"Because the beauty of the human body is that it hasn't a single muscle which doesn't serve its purpose; that there's not a line wasted; that every detail of it fits one idea, the idea of a man and the life of a man."

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Offline Corinthian Baby

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Re: 2D-RPG Development Observations

Reply #13 on: November 22, 2013, 02:04:12 am
Yeah contracts are pretty important. Creative property lawyers make careers out of this stuff. Unfortunate what went down, it is an interesting case study, thanks for sharing about it.

And for the record I don't think any less of you as an artist. If Prebyter wasn't paying based on what you guys agreed on, then I understand your decision and it does serve as an example not to undervalue your worth and take your craft seriously. Respect.

Offline Redshrike

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Re: 2D-RPG Development Observations

Reply #14 on: November 26, 2013, 07:16:15 am
As a funny personal note, I joined an RPG project some 8-odd years ago which violated just about every principal of good game-development sense (and general common sense).
It was an MMORPG (that's almost enough right there).
Nobody on the team had made or properly worked on a game before (insane).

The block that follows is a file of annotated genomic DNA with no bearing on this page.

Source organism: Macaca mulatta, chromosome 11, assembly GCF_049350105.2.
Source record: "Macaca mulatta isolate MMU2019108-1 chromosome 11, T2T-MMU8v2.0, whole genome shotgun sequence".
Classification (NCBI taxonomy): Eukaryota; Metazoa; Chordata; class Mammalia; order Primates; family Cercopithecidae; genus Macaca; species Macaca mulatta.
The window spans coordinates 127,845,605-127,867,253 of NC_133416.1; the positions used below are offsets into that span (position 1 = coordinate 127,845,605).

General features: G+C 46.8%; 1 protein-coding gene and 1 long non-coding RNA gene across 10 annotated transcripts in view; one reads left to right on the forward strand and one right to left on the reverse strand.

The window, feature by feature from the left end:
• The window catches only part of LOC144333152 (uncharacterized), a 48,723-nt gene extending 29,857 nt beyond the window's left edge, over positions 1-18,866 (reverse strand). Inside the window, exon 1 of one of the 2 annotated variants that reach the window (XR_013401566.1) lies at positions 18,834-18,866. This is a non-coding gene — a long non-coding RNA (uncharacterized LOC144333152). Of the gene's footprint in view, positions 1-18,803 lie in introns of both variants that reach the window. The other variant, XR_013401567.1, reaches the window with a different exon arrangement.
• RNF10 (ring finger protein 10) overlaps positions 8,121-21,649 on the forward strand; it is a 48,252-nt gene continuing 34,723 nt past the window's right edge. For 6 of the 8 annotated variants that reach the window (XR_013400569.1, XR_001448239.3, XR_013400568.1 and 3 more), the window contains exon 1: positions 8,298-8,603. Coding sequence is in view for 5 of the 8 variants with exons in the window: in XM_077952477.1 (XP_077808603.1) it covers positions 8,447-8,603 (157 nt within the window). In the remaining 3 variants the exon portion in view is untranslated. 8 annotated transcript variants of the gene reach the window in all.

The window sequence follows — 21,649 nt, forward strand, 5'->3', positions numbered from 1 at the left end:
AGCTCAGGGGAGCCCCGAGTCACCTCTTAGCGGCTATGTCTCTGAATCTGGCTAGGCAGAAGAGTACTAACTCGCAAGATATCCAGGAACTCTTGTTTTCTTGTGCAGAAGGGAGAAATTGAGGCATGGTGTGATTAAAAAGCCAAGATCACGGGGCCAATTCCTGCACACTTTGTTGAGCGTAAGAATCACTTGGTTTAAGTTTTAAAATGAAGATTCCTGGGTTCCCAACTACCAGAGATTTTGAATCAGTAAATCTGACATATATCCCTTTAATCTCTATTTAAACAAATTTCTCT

There was no clear plan for how the game was to progress or emerge.
Everyone on the team was a young and enthusiastic amateur, all of whom had come together from the fanbase of a different MMO.
The game was in an unusual orthographic perspective.
The major advantage (from my perspective) was that there were a lot of artists with skills in that odd perspective who were willing to work for free.  The down side was that 'skills' was a relative term and applied more to some than others (definitely not to me at the time, for instance).
Oddly enough, some 8 years later, with some turbulence and staff turnover (not due to drama, just the fact that in 8 years a lot of things change in people's lives) we've actually entered closed beta with a working product, with generally polished graphics in a unified style and a well-mapped world.  Who knows how things will go in the future, but frankly, with all that was stacked against it I think it's a miracle we've come this far (and a testament to the long-lived patience and subtle direction of our project lead.)
So I'd say that despite all the odds it's possible for a project to pull through--but don't expect it to happen quickly if at all.  And when you go on a game development journey that long, you'll find that you've changed quite a bit along the way as well.  I was in middle school when this project started; I'm now near to graduating from college.  It will inevitably mean something different to you than it did at the beginning.
« Last Edit: November 26, 2013, 04:23:57 pm by Redshrike »